“There is a lot of student feeling here that we should be able to have Jane Fonda speak this week,” said Galizio, “but, if not, we feel we’ve made a big steps toward getting controversial speakers on campus and we’ve shown that if we’re interested in something we’re going to carry it out.”

The Los Angeles School District has a set of guidelines for students bringing outside speakers onto high school campuses. They are summarized in the Handbook on Student Rights and Responsibilities. The main requirements are that speakers should be approved in advance, their subject matter relate to the school’s educational program, efforts should be made to present all sides of controversial issues and attendance should be voluntary.

Within these guidelines Welch believes there is room for each school community to establish its own policy and structure for obtaining speakers. To do this he will bring the question before the Community Advisory Council which meets at 7:30 tonight in the Felicia Mahood Recreation Center, 11338 Santa Monica Blvd.

“First we will find out if the council agrees that there should be controversial issues presented on campus and then work out a system for smoothing the way for this to take place.

“I hope,” added Welch, “that Miss Fonda will call me so we can set up a future time when she can come to speak.”

In the meantime Miss Fonda will have to stay away and Letwin, the student who arranged her visit, isn’t happy.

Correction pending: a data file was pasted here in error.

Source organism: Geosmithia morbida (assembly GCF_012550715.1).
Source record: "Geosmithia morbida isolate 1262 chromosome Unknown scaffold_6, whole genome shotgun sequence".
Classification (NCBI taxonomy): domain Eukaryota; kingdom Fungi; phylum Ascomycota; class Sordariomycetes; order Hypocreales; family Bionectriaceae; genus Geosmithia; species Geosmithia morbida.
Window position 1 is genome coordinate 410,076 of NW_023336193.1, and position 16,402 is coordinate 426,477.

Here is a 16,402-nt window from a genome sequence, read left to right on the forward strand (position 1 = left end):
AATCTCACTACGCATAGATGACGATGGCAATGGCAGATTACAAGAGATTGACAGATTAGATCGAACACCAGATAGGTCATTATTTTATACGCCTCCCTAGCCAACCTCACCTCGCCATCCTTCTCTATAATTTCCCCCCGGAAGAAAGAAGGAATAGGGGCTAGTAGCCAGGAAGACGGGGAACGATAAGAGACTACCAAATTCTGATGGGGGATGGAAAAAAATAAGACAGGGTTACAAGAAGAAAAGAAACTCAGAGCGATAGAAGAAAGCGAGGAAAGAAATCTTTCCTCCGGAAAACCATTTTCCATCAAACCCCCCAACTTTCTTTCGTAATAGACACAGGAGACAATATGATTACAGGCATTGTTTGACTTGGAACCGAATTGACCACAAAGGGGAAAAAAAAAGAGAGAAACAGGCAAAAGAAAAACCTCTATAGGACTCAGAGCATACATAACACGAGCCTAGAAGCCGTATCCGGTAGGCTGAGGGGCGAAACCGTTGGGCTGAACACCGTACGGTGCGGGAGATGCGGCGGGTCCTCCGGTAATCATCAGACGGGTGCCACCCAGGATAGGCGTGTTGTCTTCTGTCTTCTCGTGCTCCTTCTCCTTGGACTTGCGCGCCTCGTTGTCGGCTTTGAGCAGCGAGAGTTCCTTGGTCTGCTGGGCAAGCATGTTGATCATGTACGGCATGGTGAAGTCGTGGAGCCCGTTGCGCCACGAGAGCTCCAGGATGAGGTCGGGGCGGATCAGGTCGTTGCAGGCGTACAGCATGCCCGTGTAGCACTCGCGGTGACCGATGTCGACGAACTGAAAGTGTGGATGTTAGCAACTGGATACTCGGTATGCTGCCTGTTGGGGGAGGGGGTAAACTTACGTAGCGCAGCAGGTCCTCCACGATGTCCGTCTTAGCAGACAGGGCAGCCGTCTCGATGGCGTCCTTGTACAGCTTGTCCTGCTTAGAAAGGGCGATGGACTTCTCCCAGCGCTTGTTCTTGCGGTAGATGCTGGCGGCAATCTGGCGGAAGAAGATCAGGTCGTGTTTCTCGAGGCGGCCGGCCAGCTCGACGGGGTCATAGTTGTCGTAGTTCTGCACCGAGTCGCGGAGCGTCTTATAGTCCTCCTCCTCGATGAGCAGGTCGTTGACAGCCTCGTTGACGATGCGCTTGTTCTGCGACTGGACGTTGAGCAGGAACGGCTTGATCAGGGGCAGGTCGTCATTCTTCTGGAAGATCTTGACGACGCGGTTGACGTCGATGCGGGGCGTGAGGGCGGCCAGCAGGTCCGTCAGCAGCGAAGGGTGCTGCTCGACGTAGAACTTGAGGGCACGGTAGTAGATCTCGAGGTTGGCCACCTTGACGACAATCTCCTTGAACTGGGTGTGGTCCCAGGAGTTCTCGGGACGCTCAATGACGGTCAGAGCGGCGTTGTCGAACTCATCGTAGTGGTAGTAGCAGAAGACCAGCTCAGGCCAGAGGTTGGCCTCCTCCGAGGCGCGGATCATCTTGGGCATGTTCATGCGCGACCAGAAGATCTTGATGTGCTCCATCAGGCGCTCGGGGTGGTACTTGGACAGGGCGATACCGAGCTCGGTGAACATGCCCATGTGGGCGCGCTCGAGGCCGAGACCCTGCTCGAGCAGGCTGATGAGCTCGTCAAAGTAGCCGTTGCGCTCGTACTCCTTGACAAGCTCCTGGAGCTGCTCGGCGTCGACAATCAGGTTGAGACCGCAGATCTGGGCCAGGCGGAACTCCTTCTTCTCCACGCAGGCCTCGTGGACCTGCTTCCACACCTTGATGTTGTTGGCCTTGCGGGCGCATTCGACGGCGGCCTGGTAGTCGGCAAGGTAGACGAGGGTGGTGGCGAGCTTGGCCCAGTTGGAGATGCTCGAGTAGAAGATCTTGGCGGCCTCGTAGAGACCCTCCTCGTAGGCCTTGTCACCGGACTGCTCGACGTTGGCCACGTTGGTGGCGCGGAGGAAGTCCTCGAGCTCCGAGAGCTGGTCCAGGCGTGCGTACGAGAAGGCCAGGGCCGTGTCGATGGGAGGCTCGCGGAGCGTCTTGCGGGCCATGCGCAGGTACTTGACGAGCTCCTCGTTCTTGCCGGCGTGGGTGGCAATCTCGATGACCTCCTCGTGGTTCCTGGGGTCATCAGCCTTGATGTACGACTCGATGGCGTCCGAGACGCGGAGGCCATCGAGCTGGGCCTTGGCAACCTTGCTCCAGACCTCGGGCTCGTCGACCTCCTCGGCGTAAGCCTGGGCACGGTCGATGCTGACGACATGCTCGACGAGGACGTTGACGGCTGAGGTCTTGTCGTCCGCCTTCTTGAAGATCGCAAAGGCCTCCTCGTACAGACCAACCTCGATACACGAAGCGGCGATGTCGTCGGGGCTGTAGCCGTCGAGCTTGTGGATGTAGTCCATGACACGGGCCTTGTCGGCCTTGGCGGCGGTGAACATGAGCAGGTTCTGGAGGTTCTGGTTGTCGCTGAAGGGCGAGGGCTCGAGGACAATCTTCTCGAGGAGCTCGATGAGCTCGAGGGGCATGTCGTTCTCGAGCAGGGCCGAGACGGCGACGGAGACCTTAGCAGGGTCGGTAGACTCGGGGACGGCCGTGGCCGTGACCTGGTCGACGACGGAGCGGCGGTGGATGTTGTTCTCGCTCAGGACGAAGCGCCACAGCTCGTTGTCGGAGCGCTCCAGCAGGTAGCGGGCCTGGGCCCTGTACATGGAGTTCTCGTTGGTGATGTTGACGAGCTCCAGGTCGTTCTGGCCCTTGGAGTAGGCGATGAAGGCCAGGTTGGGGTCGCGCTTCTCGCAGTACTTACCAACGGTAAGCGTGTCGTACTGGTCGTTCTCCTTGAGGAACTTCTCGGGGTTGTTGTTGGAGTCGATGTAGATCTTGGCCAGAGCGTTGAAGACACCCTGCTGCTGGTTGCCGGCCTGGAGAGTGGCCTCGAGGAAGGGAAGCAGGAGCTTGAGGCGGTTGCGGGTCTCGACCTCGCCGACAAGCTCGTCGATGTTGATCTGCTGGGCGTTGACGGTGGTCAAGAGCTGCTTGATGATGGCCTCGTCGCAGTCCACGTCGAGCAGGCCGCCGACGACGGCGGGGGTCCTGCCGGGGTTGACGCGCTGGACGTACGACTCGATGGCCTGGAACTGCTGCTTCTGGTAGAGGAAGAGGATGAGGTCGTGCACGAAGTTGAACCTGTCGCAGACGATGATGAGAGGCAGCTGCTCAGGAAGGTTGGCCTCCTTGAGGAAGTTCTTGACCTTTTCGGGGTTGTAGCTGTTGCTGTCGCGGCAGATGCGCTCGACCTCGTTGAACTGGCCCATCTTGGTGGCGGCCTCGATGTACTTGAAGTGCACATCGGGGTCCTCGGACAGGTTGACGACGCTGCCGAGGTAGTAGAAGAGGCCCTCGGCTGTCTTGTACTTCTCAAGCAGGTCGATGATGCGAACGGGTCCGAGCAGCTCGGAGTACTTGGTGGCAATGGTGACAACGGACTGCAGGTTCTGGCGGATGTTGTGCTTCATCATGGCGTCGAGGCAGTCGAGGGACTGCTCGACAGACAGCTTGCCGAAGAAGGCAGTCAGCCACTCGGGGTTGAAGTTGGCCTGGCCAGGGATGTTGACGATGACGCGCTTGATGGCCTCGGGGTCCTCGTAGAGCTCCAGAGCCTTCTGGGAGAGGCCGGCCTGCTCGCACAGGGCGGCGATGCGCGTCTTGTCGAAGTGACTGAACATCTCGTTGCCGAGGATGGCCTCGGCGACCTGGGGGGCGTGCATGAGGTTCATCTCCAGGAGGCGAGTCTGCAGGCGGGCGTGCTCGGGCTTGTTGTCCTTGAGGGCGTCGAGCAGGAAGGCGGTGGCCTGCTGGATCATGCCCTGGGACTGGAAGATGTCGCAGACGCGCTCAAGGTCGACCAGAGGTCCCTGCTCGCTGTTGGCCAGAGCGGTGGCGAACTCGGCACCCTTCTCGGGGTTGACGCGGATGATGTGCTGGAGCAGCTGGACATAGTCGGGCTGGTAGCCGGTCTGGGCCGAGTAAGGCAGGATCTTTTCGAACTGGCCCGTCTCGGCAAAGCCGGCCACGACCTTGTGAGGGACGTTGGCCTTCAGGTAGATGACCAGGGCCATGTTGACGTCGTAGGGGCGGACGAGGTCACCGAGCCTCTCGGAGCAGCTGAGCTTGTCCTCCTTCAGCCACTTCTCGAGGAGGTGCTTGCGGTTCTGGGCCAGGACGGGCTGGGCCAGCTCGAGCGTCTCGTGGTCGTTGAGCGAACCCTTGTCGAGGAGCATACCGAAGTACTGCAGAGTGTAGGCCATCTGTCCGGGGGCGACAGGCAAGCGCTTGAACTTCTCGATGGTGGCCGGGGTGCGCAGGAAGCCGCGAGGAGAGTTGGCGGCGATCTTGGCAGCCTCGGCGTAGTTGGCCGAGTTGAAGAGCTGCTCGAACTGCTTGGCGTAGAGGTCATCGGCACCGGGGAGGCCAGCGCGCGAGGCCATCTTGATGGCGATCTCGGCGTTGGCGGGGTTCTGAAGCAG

1973.01.15: Red Tide Bulletin #2 (Fonda at Uni)

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1973.01.05: High School Revolt (Militant Labor Forum)

1973.01.05 Militant Labor Forum

1973.01.01: Bach Mai Bombed (Red Tide)

Bach Mai Bombed (RT)

 

Red Tide, Vol. II, No. 4 [Issue #8], January-February 1973

Bach Mai Bombed
[By Michael Letwin]

In Vietnamese, Bach Mai means white blossom.

On December 19th and 22nd, Bach Mai hospital in Hanoi, was bombed by U.S. B-52s. The hospital had previously been damaged by U.S. bombs on June 27th, 1972. In this most recent bombing, Bach Mai, the largest hospital in all of North Viet Nam, was completely destroyed.

On October 26, 1972, Presidential Advisor Henry Kissinger announced to the world that “peace is at hand.” On December 16, Henry Kissinger announced that the peace talks had ended with no agreement. Days later, Presidential Nixon ordered round-the-clock saturation bombing raids against Hanoi and Haiphong for the first time in the history of the Indochina war. On December 22nd, many Americans were shocked to hear reports that the largest civilian hospital in ail of North Viet Nam, Bach Mai, was bombed and completely destroyed.